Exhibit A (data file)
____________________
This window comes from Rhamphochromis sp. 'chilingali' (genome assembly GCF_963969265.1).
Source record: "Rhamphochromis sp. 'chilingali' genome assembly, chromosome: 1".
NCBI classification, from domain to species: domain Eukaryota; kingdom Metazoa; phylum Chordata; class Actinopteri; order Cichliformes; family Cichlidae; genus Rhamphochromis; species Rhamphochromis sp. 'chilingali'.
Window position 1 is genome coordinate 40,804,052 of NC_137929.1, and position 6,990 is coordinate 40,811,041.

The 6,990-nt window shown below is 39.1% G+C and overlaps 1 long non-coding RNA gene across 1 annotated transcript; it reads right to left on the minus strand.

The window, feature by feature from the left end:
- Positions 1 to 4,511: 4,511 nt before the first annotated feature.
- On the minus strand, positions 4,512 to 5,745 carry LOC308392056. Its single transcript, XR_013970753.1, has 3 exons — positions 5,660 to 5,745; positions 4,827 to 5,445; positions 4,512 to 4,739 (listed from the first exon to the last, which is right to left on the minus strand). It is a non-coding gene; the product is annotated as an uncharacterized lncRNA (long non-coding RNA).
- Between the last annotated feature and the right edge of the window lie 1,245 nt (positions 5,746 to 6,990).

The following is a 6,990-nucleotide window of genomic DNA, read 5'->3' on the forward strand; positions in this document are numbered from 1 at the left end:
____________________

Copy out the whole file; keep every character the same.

This window comes from Rhamphochromis sp. 'chilingali' (genome assembly GCF_963969265.1).
Source record: "Rhamphochromis sp. 'chilingali' genome assembly, chromosome: 1".
NCBI classification, from domain to species: domain Eukaryota; kingdom Metazoa; phylum Chordata; class Actinopteri; order Cichliformes; family Cichlidae; genus Rhamphochromis; species Rhamphochromis sp. 'chilingali'.
Window position 1 is genome coordinate 40,804,052 of NC_137929.1, and position 6,990 is coordinate 40,811,041.

The 6,990-nt window shown below is 39.1% G+C and overlaps 1 long non-coding RNA gene across 1 annotated transcript; it reads right to left on the minus strand.

The window, feature by feature from the left end:
- Positions 1 to 4,511: 4,511 nt before the first annotated feature.
- On the minus strand, positions 4,512 to 5,745 carry LOC308392056. Its single transcript, XR_013970753.1, has 3 exons — positions 5,660 to 5,745; positions 4,827 to 5,445; positions 4,512 to 4,739 (listed from the first exon to the last, which is right to left on the minus strand). It is a non-coding gene; the product is annotated as an uncharacterized lncRNA (long non-coding RNA).
- Between the last annotated feature and the right edge of the window lie 1,245 nt (positions 5,746 to 6,990).

The following is a 6,990-nucleotide window of genomic DNA, read 5'->3' on the forward strand; positions in this document are numbered from 1 at the left end: